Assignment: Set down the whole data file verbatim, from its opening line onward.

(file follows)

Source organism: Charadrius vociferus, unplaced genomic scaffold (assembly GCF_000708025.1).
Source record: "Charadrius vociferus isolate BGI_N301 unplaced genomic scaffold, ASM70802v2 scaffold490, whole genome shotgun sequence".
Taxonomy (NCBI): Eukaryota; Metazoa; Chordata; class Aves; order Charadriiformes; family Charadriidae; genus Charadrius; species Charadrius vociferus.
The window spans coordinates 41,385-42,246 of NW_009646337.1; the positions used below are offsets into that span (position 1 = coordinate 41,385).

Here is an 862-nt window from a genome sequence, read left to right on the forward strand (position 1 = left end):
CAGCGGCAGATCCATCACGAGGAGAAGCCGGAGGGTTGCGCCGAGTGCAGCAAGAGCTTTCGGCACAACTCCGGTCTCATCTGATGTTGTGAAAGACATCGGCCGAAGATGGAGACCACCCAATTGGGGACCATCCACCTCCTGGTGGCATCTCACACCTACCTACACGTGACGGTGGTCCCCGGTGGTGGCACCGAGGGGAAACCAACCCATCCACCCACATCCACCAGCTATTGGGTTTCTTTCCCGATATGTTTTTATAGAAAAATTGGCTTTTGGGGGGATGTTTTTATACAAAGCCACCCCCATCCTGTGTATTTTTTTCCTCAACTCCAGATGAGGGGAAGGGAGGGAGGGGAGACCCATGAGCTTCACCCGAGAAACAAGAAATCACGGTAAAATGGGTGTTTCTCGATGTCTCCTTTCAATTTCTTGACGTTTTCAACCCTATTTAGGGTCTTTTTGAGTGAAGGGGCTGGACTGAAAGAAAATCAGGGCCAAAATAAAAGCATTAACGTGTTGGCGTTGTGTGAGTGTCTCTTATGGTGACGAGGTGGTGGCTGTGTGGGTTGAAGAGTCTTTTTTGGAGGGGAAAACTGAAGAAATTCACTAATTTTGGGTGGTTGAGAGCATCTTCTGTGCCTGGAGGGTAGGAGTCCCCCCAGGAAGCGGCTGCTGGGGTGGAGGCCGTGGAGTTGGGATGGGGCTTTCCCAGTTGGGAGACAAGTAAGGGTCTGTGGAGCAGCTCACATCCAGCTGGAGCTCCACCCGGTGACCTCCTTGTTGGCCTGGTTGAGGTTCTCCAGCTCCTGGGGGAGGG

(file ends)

Source organism: Charadrius vociferus, unplaced genomic scaffold (assembly GCF_000708025.1).
Source record: "Charadrius vociferus isolate BGI_N301 unplaced genomic scaffold, ASM70802v2 scaffold490, whole genome shotgun sequence".
Taxonomy (NCBI): Eukaryota; Metazoa; Chordata; class Aves; order Charadriiformes; family Charadriidae; genus Charadrius; species Charadrius vociferus.
The window spans coordinates 41,385-42,246 of NW_009646337.1; the positions used below are offsets into that span (position 1 = coordinate 41,385).

Here is an 862-nt window from a genome sequence, read left to right on the forward strand (position 1 = left end):
CAGCGGCAGATCCATCACGAGGAGAAGCCGGAGGGTTGCGCCGAGTGCAGCAAGAGCTTTCGGCACAACTCCGGTCTCATCTGATGTTGTGAAAGACATCGGCCGAAGATGGAGACCACCCAATTGGGGACCATCCACCTCCTGGTGGCATCTCACACCTACCTACACGTGACGGTGGTCCCCGGTGGTGGCACCGAGGGGAAACCAACCCATCCACCCACATCCACCAGCTATTGGGTTTCTTTCCCGATATGTTTTTATAGAAAAATTGGCTTTTGGGGGGATGTTTTTATACAAAGCCACCCCCATCCTGTGTATTTTTTTCCTCAACTCCAGATGAGGGGAAGGGAGGGAGGGGAGACCCATGAGCTTCACCCGAGAAACAAGAAATCACGGTAAAATGGGTGTTTCTCGATGTCTCCTTTCAATTTCTTGACGTTTTCAACCCTATTTAGGGTCTTTTTGAGTGAAGGGGCTGGACTGAAAGAAAATCAGGGCCAAAATAAAAGCATTAACGTGTTGGCGTTGTGTGAGTGTCTCTTATGGTGACGAGGTGGTGGCTGTGTGGGTTGAAGAGTCTTTTTTGGAGGGGAAAACTGAAGAAATTCACTAATTTTGGGTGGTTGAGAGCATCTTCTGTGCCTGGAGGGTAGGAGTCCCCCCAGGAAGCGGCTGCTGGGGTGGAGGCCGTGGAGTTGGGATGGGGCTTTCCCAGTTGGGAGACAAGTAAGGGTCTGTGGAGCAGCTCACATCCAGCTGGAGCTCCACCCGGTGACCTCCTTGTTGGCCTGGTTGAGGTTCTCCAGCTCCTGGGGGAGGG